Health Care

Healthcare affects all Americans.  There is no two ways about it.  For eight years, the GOP ran on a platform to repeal and replace Obamacare.  Once in power, however, they have not been able to find a way to do it.

Now, the GOP and Democrats are working together to save Obamacare.  Although that is a potential solution, is it the right one?  There is no question that Obamacare is failing and this problem cannot be ignored any longer.  On August 1, 2017, Anthem announced it plans to pull out of almost the entire state of California except for some Northern California counties and the Central Valley.  Additionally, premiums for those in the Obamacare exchanges will rise 12.5% this year after a 13% raise last year.

This cannot be sustained.  In a large portion of the country, potential insureds have only one choice, if you can call it that, to buy insurance.  Some states experienced 40% increases in the cost of insurance in the past few years.  In fact, almost eight million Americans are choosing to pay the penalty to the IRS instead of buying insurance.

There is only one way to truly describe the current healthcare system:  it is a Pyramid Scheme.  And, we all know when a Pyramid Scheme collapses, a lot of people suffer.

The Democrats would like to say that Single Payer is the solution.  I disagree.  Single payer only works for those that need minimal care or those who are in dire need in the emergency room.  For the rest of the populace, it would be an even bigger failure than Obamacare.  Just look at poor Charley Gard in the United Kingdom for evidence that death panels do exist in systems with socialized medicine.  He may have been savable under a private system like we have in the U.S.  Single payer is Social Darwinism at its worst.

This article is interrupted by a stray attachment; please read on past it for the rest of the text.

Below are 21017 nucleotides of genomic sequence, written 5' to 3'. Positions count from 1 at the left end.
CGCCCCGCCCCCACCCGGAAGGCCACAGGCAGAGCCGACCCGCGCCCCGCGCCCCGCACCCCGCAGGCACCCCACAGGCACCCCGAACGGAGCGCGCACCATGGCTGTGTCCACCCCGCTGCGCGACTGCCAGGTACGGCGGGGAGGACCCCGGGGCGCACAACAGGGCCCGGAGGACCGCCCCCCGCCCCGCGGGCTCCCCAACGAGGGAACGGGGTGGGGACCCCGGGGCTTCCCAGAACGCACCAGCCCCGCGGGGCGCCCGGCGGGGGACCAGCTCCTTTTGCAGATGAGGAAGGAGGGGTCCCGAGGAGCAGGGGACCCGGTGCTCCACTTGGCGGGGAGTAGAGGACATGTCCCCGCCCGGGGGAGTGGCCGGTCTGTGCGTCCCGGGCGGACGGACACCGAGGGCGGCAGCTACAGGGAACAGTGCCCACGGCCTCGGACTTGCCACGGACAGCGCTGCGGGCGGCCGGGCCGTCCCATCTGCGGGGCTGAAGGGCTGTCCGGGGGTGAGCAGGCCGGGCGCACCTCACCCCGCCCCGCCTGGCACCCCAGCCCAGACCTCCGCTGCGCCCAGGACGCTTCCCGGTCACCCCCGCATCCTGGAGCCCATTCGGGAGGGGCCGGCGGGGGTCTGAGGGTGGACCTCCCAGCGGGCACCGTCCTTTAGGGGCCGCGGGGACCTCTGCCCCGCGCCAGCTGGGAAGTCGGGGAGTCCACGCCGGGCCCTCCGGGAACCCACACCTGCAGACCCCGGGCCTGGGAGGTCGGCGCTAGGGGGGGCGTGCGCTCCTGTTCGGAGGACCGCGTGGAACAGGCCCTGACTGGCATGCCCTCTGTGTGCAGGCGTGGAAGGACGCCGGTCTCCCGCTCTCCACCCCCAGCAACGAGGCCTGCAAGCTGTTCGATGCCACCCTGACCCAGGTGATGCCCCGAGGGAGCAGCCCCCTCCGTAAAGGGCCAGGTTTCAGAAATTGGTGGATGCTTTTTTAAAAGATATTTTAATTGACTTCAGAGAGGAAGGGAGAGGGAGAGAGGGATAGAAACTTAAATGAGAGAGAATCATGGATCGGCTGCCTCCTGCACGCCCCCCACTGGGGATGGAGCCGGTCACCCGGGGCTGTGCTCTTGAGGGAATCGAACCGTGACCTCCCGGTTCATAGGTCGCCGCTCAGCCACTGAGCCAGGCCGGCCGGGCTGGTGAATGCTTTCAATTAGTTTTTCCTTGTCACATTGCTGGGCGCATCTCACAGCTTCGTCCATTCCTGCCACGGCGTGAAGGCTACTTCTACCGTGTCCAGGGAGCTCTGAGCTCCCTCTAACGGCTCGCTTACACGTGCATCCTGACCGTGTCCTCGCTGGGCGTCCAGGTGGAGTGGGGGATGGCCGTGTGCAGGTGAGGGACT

So, what is the answer?

I would like to try opening the insurance market on a nationwide basis.  This will increase competition and have a stabilizing effect on premiums.  Insurance exchanges may work as well.  They also have the benefit of only insuring needs that individuals actually want.  For example, under the Christian exchanges, abortion is not covered and not even an option.  Premiums for a family of two with a decent deductible are approximately $500.00 per month.  We should also explore increasing the deduction for health savings accounts.  Perhaps providing a double deduction for every dollar put into an account up to a maximum of 10,000 per year would be worth exploring.

Regardless of what we do on healthcare, there are some items of Obamacare which must be changed or removed.  These are the individual mandate and the tax on medical equipment.  Additionally, the corporate mandate should be changed to companies employing 500 people with no insurance required for any employee working up to 35 hours per week.

Lastly, any healthcare solution must include pre-existing conditions and the coverage of students on their parents’ policy up until the age of 26.  However, if a child is in the workforce or covered under a policy with his place of higher education, he no longer qualifies to be on his parents’ policy once he attains the age of 22.

These are some ideas.  They require further thinking and this position paper will be updated in the future.